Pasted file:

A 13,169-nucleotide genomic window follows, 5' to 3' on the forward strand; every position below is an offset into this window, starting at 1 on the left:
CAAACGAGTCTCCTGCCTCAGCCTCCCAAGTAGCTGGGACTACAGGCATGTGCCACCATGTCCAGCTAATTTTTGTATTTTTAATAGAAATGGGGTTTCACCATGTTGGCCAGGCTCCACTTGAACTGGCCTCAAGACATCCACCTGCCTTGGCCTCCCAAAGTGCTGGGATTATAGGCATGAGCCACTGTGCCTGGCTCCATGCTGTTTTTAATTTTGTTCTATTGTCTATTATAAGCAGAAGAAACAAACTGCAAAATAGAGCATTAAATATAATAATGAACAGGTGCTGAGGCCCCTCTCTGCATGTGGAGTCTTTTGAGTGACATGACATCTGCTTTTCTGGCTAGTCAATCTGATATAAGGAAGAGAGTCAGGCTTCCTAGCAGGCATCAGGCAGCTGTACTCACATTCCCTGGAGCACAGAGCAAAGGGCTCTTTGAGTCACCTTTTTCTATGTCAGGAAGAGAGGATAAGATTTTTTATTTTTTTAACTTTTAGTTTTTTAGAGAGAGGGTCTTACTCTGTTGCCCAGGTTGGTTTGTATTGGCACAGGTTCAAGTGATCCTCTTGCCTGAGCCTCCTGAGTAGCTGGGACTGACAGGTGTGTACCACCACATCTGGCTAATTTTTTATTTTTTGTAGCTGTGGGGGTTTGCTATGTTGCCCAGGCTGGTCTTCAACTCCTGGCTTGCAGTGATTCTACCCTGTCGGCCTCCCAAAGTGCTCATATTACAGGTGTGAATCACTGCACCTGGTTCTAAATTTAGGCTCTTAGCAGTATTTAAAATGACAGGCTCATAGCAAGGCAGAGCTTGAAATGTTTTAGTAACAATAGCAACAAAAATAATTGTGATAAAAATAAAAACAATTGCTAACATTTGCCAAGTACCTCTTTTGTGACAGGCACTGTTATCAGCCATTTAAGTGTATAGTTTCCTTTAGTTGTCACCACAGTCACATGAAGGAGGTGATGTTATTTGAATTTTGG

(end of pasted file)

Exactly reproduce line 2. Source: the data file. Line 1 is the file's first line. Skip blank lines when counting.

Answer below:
CAAACGAGTCTCCTGCCTCAGCCTCCCAAGTAGCTGGGACTACAGGCATGTGCCACCATGTCCAGCTAATTTTTGTATTTTTAATAGAAATGGGGTTTCACCATGTTGGCCAGGCTCCACTTGAACTGGCCTCAAGACATCCACCTGCCTTGGCCTCCCAAAGTGCTGGGATTATAGGCATGAGCCACTGTGCCTGGCTCCATGCTGTTTTTAATTTTGTTCTATTGTCTATTATAAGCAGAAGAAACAAACTGCAAAATAGAGCATTAAATATAATAATGAACAGGTGCTGAGGCCCCTCTCTGCATGTGGAGTCTTTTGAGTGACATGACATCTGCTTTTCTGGCTAGTCAATCTGATATAAGGAAGAGAGTCAGGCTTCCTAGCAGGCATCAGGCAGCTGTACTCACATTCCCTGGAGCACAGAGCAAAGGGCTCTTTGAGTCACCTTTTTCTATGTCAGGAAGAGAGGATAAGATTTTTTATTTTTTTAACTTTTAGTTTTTTAGAGAGAGGGTCTTACTCTGTTGCCCAGGTTGGTTTGTATTGGCACAGGTTCAAGTGATCCTCTTGCCTGAGCCTCCTGAGTAGCTGGGACTGACAGGTGTGTACCACCACATCTGGCTAATTTTTTATTTTTTGTAGCTGTGGGGGTTTGCTATGTTGCCCAGGCTGGTCTTCAACTCCTGGCTTGCAGTGATTCTACCCTGTCGGCCTCCCAAAGTGCTCATATTACAGGTGTGAATCACTGCACCTGGTTCTAAATTTAGGCTCTTAGCAGTATTTAAAATGACAGGCTCATAGCAAGGCAGAGCTTGAAATGTTTTAGTAACAATAGCAACAAAAATAATTGTGATAAAAATAAAAACAATTGCTAACATTTGCCAAGTACCTCTTTTGTGACAGGCACTGTTATCAGCCATTTAAGTGTATAGTTTCCTTTAGTTGTCACCACAGTCACATGAAGGAGGTGATGTTATTTGAATTTTGG